Carlo the derby master: Everton’s Merseyside misery has lasted 10 YEARS, but Ancelotti is an expert in getting one over his clubs’ local rivals, including in some huge European triumphs… So, are Liverpool next on his hit list?
- Everton last beat Liverpool 10 years ago, when David Moyes was still in charge
- The Toffees are looking to recreate history in the Merseyside derby on Saturday
- Boss Carlo Ancelotti has inspired hope as he has a 59 per cent win rate in derbies
- The Italian manager has won 36 of 61 derbies, with his sides scoring 110 goals
Everton fans have lost hope somewhat over the last 10 years as they chase that illusive Merseyside derby victory over Liverpool but Saturday’s clash represents a real chance to change their fortunes.
Tim Cahill and Mikel Arteta were the goal scorers when the Toffees last got one over their arch-rivals – a 2-0 victory back in October in 2010 at Goodison Park.
David Moyes was the man in the dugout that day. Plenty of managers have come and gone since his departure seven years ago, but none have done what he managed to do against Liverpool: Walk away from the derby with three points in the back pocket.
Everton fans are hopeful Carlo Ancelotti can help Everton succeed in the Merseyside derby
But in Carlo Ancelotti, Everton finally feel like they’ve got a boss who can lead their team to victory against their bitter rivals after a decade of hurt, and it’s easy to see why.
The experienced and well-travelled Ancelotti is a three-time Champions League winner and has an excellent record in local derbies – no wonder there is so much optimism coming out of the Blue side of Merseyside ahead of Saturday’s derby.
During his time at Juventus, Milan, Chelsea, Real Madrid and Everton, Ancelotti has recorded 36 victories in 61 local derbies at a 59 per cent win rate, with his teams having scored 113 goals compared to just 56 conceded.
So far Ancelotti has faced Jurgen Klopp’s Liverpool twice since taking charge of Everton, losing to a Curtis Jones screamer in their third-round FA Cup clash before holding the Premier League champions-elect to a goalless draw in June.
Ancelotti has faced Jurgen Klopp’s Liverpool twice, losing one game and drawing the other
Fans feel the combination of Ancelotti and Dominic Calvert-Lewin’s form could see them win
But there is a renewed sense of hope for Everton after the marquee summer signings of James Rodriguez from Real Madrid and Allan from Napoli – two players who have helped ensure a perfect start to the season which sees Everton top of the table after four games.
Coupled with the fine form of star forwards Richarlison and Dominic Calvert-Lewin – who already has six goals to his name – and some fans are starting to believe this might be the moment the Toffees banish their Liverpool hoodoo.
ANCELOTTI’S RECORD IN LOCAL DERBIES
Played: 2 Wins: 1 Draws: 1 Defeats: 0
Played: 20 Wins: 11 Draws: 3 Defeats: 6
Played: 17 Wins: 12 Draws: 3 Defeats: 2
Real Madrid (2013-2015)
Played: 20 Wins: 12 Draws: 4 Defeats: 4
Everton (2019- ) P2 W0 D1 L1 GF0 GA1
Played 61 Wins: 36 Draws: 12 Defeats: 13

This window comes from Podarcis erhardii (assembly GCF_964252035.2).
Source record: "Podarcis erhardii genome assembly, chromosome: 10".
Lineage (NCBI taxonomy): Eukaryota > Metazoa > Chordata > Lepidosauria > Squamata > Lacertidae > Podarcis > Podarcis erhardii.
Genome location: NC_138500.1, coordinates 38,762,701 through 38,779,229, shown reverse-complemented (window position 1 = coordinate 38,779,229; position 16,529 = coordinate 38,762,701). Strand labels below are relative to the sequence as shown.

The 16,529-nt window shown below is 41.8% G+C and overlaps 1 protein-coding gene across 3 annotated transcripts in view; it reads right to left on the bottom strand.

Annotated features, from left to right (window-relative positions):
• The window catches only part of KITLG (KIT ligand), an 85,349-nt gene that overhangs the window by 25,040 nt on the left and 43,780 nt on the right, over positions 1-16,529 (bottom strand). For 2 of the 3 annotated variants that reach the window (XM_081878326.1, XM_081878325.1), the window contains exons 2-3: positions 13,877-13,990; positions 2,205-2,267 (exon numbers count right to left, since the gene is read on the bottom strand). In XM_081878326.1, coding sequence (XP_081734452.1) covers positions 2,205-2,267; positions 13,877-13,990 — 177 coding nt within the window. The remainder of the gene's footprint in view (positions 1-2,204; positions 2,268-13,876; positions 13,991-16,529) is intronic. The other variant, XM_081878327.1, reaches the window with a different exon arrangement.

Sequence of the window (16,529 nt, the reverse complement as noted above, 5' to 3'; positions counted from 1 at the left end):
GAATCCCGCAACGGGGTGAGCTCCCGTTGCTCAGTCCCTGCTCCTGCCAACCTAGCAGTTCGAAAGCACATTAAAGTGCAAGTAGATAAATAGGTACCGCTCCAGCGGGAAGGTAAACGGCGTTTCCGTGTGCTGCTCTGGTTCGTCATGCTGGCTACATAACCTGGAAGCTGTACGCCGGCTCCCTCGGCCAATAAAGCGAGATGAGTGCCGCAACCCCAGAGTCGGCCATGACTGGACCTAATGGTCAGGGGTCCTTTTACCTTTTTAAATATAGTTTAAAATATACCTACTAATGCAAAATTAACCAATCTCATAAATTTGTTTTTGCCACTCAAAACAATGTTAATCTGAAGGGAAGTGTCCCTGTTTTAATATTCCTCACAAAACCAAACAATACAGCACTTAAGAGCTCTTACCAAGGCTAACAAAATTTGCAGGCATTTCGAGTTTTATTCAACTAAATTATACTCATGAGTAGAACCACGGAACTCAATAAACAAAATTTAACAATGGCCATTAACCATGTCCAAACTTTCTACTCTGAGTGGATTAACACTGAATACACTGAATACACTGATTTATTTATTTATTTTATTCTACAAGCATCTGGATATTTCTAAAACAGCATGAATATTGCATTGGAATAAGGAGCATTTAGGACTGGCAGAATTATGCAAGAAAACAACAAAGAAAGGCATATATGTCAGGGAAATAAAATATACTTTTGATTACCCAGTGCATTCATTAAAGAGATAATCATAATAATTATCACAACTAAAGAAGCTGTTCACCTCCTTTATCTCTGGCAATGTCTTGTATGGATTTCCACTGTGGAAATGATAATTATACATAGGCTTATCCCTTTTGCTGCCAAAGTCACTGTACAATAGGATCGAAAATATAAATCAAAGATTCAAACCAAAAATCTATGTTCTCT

Having won 20 trophies in a glittering managerial career that saw him claim three Champions Leagues, the Premier League and Serie A titles among a host of other honours, Ancelotti is Everton’s best chance of doing just that.
The former Madrid, Juventus and Milan manager has witnessed some of the most passionate derbies in Europe first-hand as a player and a manager and the significance of Everton’s record against Liverpool will not be lost on him.
The Italian enjoyed some of his most intense battles in Milan against fellow San Siro occupants Inter – who Ancelotti once admitted he supported as a child.
The Rossoneri won 11 of their 20 encounters, including a Champions League semi-final which Milan won on ‘away goals’ despite both teams playing in the same stadium and another chaotic quarter-final which was abandoned after crowd trouble.
Ancelotti’s joint-most wins (12) against cross-city rivals came during his spells at Chelsea and Madrid – which is not surprising considering the high concentration of top-flight teams in the two capitals.
His free-flowing Chelsea side lost just two London derbies – to Spurs and Arsenal – and played their way to a Premier League and FA Cup double in 2010 with a record-breaking 103-goal season.
But what is even more impressive is the fact they conceded a mere 11 goals in 17 derbies, the lowest total of the three clubs – Chelsea, Madrid, Milan – where the Italian has faced the most local rivals.
His Madrid side were similarly prolific, and it will come as no shock that they contributed the most goals in derbies (47) given how Cristiano Ronaldo, Karim Benzema and Gareth Bale terrorised rival defences.
Here, Sportsmail takes a look at some of Ancelotti’s most significant derby encounters to date…
Ancelotti’s derby days
Juventus 3-2 Torino, Serie A, March 19, 2000
Ancelotti’s first proper cross-city derby success came at Juventus during the Derby della Mole against Torino after managing Reggiana and Parma.
Juve fans showed their displeasure at the appointment of the new coach when they revealed a terrace banner at his first game in charge against Reggina in August 199 when he took over from Marcello Lippi.